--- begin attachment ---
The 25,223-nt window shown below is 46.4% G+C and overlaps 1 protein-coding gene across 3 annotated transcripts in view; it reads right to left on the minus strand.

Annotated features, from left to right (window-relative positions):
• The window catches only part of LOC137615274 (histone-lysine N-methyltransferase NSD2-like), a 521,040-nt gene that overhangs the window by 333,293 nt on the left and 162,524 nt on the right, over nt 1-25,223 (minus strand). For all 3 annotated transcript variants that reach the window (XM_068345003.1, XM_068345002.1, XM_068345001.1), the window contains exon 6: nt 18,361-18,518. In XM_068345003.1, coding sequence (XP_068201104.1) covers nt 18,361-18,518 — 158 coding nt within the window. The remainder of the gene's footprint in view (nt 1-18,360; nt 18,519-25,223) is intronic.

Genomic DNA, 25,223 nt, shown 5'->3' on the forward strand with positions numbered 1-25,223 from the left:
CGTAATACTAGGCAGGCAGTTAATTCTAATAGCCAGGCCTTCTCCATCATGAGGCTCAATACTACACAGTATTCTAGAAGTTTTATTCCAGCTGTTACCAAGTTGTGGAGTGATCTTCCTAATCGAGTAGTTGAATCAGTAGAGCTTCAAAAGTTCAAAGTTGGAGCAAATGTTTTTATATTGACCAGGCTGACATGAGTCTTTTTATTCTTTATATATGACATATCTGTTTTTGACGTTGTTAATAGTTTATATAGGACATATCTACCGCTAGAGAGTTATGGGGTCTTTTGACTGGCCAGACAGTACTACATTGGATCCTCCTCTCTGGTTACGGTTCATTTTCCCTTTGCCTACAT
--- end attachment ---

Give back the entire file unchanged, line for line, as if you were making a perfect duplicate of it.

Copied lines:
The 25,223-nt window shown below is 46.4% G+C and overlaps 1 protein-coding gene across 3 annotated transcripts in view; it reads right to left on the minus strand.

Annotated features, from left to right (window-relative positions):
• The window catches only part of LOC137615274 (histone-lysine N-methyltransferase NSD2-like), a 521,040-nt gene that overhangs the window by 333,293 nt on the left and 162,524 nt on the right, over nt 1-25,223 (minus strand). For all 3 annotated transcript variants that reach the window (XM_068345003.1, XM_068345002.1, XM_068345001.1), the window contains exon 6: nt 18,361-18,518. In XM_068345003.1, coding sequence (XP_068201104.1) covers nt 18,361-18,518 — 158 coding nt within the window. The remainder of the gene's footprint in view (nt 1-18,360; nt 18,519-25,223) is intronic.

Genomic DNA, 25,223 nt, shown 5'->3' on the forward strand with positions numbered 1-25,223 from the left:
CGTAATACTAGGCAGGCAGTTAATTCTAATAGCCAGGCCTTCTCCATCATGAGGCTCAATACTACACAGTATTCTAGAAGTTTTATTCCAGCTGTTACCAAGTTGTGGAGTGATCTTCCTAATCGAGTAGTTGAATCAGTAGAGCTTCAAAAGTTCAAAGTTGGAGCAAATGTTTTTATATTGACCAGGCTGACATGAGTCTTTTTATTCTTTATATATGACATATCTGTTTTTGACGTTGTTAATAGTTTATATAGGACATATCTACCGCTAGAGAGTTATGGGGTCTTTTGACTGGCCAGACAGTACTACATTGGATCCTCCTCTCTGGTTACGGTTCATTTTCCCTTTGCCTACAT